Many thanks to Ambassador Anwarul Chowdhury for this announcement from the Center for Global Development (CGD).
CGD announces a new working group to examine the United Nations’ evolving role in population and development, with a specific focus on the United Nations Population Fund (UNFPA). CGD’s Rachel Nugent is co-chairing the working group with Professor David Bloom from Harvard University’s School of Public Health, and Dr. Jotham Musinguzi, head of the Africa Regional Office of Partners in Population and Development. Working group members are population and development experts from all regions of the world, and include policymakers, filmmakers, funders, academics and advocates. The Working Group will offer recommendations to the incoming executive director of UNFPA in January 2011.
This project is motivated by several upcoming events which create an opportunity for both reflection and planning about international population and development and reproductive health conditions. A change in leadership at UNFPA will occur in January 2011.
In addition, three development agendas are slated for renewal or retirement in 2015 and decisions about “what’s next” are needed: (i) the International Conference on Population and Development (1994-2015), which established the “Cairo Programme of Action” for UNFPA; (ii) the Millennium Development Goals (2000-2015); and (iii) the Beijing Platform of Action (1995-2015) which was set at the Fourth World Conference on Women. Each of these agendas has greatly influenced the direction of international policy and giving. With their expiration, we have a compelling opportunity to consider the role of population in development discourse and action, and propose either refinements or revolution in the UN’s and UNFPA’s roles in population and reproductive health and rights in the years to come.
CGD has previously offered independent policy recommendations to major international organizations as they experience leadership changes. These include the World Bank (2006), Global Fund to Fight AIDS, Tuberculosis and Malaria (2006), African Development Bank (2006) and UNAIDS (2009). Such transitions provide an opportunity for the international community to ask questions and hold a broad-based dialogue about institutional mandates, policy focus, resources, and governance of global agencies.
The working group will consider major population and development topics including the pressing unfinished agenda in family planning and maternal health-now largely centered on South Asia and Sub-Saharan Africa-the needs of a growing number of countries to address changing age structures (including the challenges of aging and shrinking populations), internal and international migration trends and environmental linkages. This is a sweeping list of challenges and we have convened an equally comprehensive and diverse working group to meet the challenge. A brief background paper exploring UNFPA’s role in addressing these issues is here.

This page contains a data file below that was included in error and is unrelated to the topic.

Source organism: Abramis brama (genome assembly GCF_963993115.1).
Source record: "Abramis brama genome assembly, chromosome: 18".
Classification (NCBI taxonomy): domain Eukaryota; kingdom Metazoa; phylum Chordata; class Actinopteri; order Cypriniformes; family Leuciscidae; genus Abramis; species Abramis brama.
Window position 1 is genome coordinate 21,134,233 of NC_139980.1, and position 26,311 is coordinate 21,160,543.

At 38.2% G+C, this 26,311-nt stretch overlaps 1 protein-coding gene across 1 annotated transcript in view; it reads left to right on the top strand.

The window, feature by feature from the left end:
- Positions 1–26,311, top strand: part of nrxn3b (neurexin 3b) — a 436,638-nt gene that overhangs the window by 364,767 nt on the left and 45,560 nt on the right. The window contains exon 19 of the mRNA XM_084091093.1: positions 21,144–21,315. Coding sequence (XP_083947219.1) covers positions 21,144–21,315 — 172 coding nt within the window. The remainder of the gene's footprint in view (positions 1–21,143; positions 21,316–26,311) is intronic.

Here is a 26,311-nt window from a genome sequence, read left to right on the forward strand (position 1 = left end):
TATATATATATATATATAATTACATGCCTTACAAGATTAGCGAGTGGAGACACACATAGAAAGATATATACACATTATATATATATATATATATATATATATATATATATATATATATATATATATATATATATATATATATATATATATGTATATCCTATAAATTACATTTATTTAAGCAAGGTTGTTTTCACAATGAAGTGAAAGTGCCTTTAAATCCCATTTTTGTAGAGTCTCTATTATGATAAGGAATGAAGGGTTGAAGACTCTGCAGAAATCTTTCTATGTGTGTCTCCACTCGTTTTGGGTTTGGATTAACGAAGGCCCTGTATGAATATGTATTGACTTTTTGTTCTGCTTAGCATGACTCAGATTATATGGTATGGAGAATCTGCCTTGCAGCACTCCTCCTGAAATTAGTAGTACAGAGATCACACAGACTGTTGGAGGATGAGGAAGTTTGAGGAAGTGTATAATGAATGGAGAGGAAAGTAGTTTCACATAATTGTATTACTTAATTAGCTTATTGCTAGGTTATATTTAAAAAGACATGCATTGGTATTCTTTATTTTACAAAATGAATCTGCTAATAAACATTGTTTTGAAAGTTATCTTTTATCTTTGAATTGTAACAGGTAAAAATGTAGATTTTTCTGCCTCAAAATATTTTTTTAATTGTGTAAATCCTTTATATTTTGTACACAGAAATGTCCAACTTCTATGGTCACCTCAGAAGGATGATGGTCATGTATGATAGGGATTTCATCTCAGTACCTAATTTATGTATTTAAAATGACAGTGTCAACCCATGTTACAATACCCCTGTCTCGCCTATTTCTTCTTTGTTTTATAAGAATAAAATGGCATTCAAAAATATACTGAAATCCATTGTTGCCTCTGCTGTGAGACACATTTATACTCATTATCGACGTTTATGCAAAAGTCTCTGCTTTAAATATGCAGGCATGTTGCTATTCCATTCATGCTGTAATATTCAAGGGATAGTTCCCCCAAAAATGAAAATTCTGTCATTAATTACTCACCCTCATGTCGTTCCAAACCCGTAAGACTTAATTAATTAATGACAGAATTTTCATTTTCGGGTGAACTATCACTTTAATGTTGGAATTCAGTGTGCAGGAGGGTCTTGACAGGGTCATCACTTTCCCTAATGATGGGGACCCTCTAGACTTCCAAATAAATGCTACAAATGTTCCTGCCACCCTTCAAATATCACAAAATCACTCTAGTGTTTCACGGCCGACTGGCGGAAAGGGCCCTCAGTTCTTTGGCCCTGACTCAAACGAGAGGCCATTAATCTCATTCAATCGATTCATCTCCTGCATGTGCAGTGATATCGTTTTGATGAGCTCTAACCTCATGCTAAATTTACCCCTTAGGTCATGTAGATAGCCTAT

Membership & Composition
The working group is co-chaired by David Bloom, Jotham Musinguzi and CGD’s Rachel Nugent, and is part of CGD’s Demographics & Development initiative. Support is provided by the William and Flora Hewlett Foundation. Members of the working group were invited to join in a personal capacity and on a voluntary basis and include population and development experts from all regions of the world, policymakers, filmmakers, funders, academics and advocates.
• David Bloom (co-chair), Harvard University
• Ellen Chesler, Hunter College
• Robert Engelman, Worldwatch Institute
• Alex Ezeh, APHRC
• Linda Harrar, Linda Harrar Productions
• Manny Jimenez, World Bank
• Melinda Kimble, UN Foundation
• Bert Koenders, Former Minister for Development Cooperation (Netherlands)
• Peter Lamptey, FHI
• Jotham Musinguzi (co-chair), Partners in Population and Development
• Rachel Nugent (co-chair), Center for Global Development
• Nandini Oomman, Center for Global Development
• Peter Piot, Imperial College
• Luis Rosero-Bixby, Central American Population Center, University of Costa Rica
• Fred Sai, former Chairman of Main Committee of International Conference on Population & Development
• Sara Seims, Hewlett Foundation
• Gita Sen, Indian Institute of Management, Bangalore, Center for Public Policy
• Gamal Serour, International Islamic Center for Population Studies and Research
• Jeremy Shiffman, American University
• Steve Sinding, Guttmacher Institute
• John Worley, International Planned Parenthood Federation
Regarding the distribution on October 16 of a paper by Steve Kurtz, “Feedback and Disequilibrium in Human Overpopulation,” Steve asked me to mention that he wrote the paper in 2000.
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